Karl Smith – (Silver Spring, MD) 1984 Olympian (Jamaican team), 44, U. of Texas, ran 13.96 in 110 hurdles to win M40 in 2001 worlds.

Catherine Stone-Borkowski – (Ringwood, NJ) former All-American at Arkansas, 41, national bodybuilding champ (natural division) will try to defend track title in 800 and secure gold in mile – her two-sport national championship is unique.

Jim Stookey, 74, of Dickerson, Maryland, retired veterinarian, has won myriad national and world championships in record performances, in the 200 Meter Dash, 60 Meter Hurdles, Long Jump, Triple Jump, and High Jump

Robert Thomas – (Indianapolis, IN) 2-time All American at SW Michigan Community College has won a slew of golds at Boston and at 37 may win 3 more in 60-200-400-800.

Maryanne Torrellas – (Clinton, CT) former elite open walker donated a kidney to her brother but will still try to win gold here at 45 in 3000 RW.

Anna Wlodarczyk  -- (Orange, CA) 1980 Olympian (Poland) finished 4th in LJ there.  Will try to win at Boston at 53 in 60, long jump, triple jump. She is a coach at Chapman Coll. in Calif.

(For more information or interviews, please call Bob Weiner at 301-283-0821 or cell 202-329-1700, or locate Bob trackside.)

The Washington Times

Northern Va. man keeps raising the bar
April 4, 2004 Section: SPORTS


Page: C11


    When Bruce McBarnette takes his life to new heights, he is not kidding around. His passion is the high jump, and he is among world's elite in that discipline.

    The 46-year-old Sterling, Va., resident was somewhat disappointed that he merely won another gold medal at the U.S. Masters Indoor Track & Field Championships last weekend in Boston. He really wanted to break his own world record of 6 feet 4 inches for his 45-49 age group.

    "There are things I am striving for," said McBarnette, who was the 2003 USA Track and Field Athlete of the Year for his age group. "As far as track, I have achieved as much as I can, short of being in the Olympics. I do it because it is fun. I like to compete. I like to do my best. I like to support the other athletes. At the same time, there is a personal challenge to do your best that day. It may not be the best you had 10 years ago."

    McBarnette needs some new incentives because just winning championships might be getting old. He earned his ninth masters championship gold on March 27 with a jump of 6 feet 2 inches, adding to a trophy case that contains hardware from two world championships. His leap was half-inch short of his own height.

    His lifetime best is about 7-1, which is 4 inches shy of jumping over Houston Rockets star Yao Ming. That jump came in 1984 at the Rutgers Relays, the most memorable feat of his career.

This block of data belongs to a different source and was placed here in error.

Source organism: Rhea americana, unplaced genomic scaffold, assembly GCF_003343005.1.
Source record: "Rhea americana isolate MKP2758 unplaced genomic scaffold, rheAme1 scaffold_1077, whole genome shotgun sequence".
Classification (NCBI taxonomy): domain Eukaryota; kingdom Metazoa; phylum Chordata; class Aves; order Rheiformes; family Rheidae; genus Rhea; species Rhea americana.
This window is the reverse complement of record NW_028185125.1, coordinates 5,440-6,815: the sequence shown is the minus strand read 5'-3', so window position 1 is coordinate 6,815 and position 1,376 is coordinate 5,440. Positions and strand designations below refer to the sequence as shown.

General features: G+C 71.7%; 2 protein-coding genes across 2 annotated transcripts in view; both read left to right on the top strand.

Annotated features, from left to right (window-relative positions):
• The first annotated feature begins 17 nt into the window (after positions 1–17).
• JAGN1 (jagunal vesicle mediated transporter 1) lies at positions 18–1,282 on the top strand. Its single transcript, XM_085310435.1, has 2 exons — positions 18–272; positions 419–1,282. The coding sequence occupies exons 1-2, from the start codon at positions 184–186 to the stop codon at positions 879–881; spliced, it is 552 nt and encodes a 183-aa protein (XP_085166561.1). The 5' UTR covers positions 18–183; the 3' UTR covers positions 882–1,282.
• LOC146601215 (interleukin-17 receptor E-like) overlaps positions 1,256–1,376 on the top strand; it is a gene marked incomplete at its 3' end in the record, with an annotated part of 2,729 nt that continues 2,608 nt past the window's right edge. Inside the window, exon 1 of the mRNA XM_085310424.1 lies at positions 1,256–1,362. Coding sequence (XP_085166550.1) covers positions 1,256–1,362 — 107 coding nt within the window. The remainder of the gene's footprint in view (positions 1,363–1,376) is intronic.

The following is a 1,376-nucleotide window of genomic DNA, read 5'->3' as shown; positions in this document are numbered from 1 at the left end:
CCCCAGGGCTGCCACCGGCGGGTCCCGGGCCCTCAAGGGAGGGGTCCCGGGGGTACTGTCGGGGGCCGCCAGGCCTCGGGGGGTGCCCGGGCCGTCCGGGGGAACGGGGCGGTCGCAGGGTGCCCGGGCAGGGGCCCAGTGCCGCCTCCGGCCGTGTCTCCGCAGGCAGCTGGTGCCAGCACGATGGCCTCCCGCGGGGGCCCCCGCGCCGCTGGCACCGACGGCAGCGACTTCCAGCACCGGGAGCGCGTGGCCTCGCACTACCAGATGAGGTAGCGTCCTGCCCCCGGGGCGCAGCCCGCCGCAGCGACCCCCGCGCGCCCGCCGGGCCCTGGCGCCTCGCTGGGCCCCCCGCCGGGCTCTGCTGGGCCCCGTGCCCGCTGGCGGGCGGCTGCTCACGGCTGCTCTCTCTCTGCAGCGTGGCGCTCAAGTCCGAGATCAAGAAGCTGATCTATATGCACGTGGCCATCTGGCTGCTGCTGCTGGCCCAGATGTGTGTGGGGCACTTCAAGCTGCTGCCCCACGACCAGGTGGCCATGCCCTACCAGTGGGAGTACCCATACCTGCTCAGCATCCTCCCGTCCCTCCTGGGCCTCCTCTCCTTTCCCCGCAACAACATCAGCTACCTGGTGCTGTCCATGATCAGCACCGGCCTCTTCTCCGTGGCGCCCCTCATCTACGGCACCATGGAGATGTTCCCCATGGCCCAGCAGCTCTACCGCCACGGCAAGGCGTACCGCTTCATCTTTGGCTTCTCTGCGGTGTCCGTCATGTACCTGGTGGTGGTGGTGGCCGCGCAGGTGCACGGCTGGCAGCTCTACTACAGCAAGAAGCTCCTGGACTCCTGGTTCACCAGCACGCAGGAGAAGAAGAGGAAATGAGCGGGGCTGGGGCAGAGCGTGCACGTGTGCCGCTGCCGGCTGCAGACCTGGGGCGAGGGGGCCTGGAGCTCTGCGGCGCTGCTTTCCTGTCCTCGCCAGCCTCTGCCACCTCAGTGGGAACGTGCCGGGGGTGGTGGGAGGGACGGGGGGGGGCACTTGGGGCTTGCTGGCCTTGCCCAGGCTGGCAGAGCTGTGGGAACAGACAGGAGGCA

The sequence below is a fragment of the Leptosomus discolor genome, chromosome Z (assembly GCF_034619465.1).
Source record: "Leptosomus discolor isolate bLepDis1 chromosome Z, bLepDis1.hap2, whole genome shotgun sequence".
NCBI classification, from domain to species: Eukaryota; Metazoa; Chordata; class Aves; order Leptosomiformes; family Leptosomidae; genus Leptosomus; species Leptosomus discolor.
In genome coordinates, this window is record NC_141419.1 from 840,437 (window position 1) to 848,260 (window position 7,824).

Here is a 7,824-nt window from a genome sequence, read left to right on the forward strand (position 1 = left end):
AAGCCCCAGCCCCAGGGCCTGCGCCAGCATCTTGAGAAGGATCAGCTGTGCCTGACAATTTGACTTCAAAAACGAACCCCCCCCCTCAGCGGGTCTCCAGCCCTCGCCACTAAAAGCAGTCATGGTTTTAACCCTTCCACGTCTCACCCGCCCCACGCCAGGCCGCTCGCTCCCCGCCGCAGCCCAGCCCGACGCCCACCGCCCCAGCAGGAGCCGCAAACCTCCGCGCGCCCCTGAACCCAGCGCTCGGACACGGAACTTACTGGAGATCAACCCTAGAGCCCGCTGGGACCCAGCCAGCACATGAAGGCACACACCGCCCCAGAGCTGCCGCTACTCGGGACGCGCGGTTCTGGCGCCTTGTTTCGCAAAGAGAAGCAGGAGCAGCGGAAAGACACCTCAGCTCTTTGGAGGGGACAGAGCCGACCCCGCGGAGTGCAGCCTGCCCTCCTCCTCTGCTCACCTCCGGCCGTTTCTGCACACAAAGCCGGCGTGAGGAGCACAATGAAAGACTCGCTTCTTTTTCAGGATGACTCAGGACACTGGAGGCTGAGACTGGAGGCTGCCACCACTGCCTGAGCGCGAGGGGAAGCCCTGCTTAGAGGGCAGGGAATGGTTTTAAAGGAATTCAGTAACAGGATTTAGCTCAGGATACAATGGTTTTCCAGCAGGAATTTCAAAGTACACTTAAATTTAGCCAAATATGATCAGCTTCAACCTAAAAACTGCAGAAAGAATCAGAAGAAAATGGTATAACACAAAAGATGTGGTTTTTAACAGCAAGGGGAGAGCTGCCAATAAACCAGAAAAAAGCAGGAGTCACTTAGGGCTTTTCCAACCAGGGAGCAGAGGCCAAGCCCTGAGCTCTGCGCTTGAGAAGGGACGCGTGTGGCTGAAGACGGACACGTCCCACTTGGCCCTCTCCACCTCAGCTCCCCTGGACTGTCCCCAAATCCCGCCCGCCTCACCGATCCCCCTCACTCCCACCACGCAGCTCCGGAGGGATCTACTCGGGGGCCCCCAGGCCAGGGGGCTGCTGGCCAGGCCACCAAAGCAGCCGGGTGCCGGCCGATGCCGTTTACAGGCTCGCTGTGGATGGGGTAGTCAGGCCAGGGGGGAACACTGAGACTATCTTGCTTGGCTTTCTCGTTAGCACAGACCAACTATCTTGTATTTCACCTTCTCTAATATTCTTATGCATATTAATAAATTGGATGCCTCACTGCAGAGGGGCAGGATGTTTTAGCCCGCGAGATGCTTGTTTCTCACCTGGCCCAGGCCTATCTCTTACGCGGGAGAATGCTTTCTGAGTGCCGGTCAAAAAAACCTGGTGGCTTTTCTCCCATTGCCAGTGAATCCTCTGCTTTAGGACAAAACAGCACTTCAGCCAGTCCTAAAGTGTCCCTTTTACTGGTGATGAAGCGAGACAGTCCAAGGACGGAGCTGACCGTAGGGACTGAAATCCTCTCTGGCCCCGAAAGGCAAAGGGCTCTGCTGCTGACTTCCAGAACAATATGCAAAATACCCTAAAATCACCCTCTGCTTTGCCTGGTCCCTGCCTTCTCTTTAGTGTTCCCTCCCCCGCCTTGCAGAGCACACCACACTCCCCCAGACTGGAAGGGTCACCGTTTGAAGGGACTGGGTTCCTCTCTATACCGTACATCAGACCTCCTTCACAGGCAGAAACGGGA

"Jumping 7-1 has to stand out," said McBarnette, who began competing in masters track as a 30-year-old in 1989 and has always medaled at national meets. "My PR before that was 7 feet. That was pretty memorable, too; that's a huge barrier for a jumper to break. My father saw John Thomas become the first human to jump 7 feet in Madison Square Garden in 1959, so it was special for him when I called him to say I jumped 7."

    McBarnette said his father missed his 7-1 jump when he fell asleep in his car after watching and waiting for hours for his son to compete.

    McBarnette's competition would be challenged to live as full a life as he does.

    The Princeton grad is president of Summit Connection, a real estate investment company; he also holds a law degree that came in handy when he was legal counsel for a U.S. Senate committee, a judge advocate attorney for the U.S. Army and a senior counsel for Fannie Mae before joining Summit.

    McBarnette also teaches courses on real estate and memory techniques at Northern Virginia Community College, George Washington University, Prince George's Community College and Hagerstown Junior College.

    In his spare time he is an actor who has appeared in such television shows as "The West Wing," "Homicide" and "Law and Order," as well as several major films. A call to his voice mail reveals there is a separate mailbox for casting agents.

    But McBarnette's greatest contribution is his charity work. He has been honored by the Trey Whitfield Foundation for his athletic accomplishments and for raising hundreds of thousands of dollars for the homeless in Washington.

    He counts at least 2,000 schoolchildren a year who have heard his speeches about personal success and solutions to homelessness.

    He said he has the time to juggle his busy schedule in large part because he is single, a status he said he would like to change at some point. "No woman has yet to become a priority enough to fit into my schedule," he said, emphasizing that he plans to jump as long as he is healthy.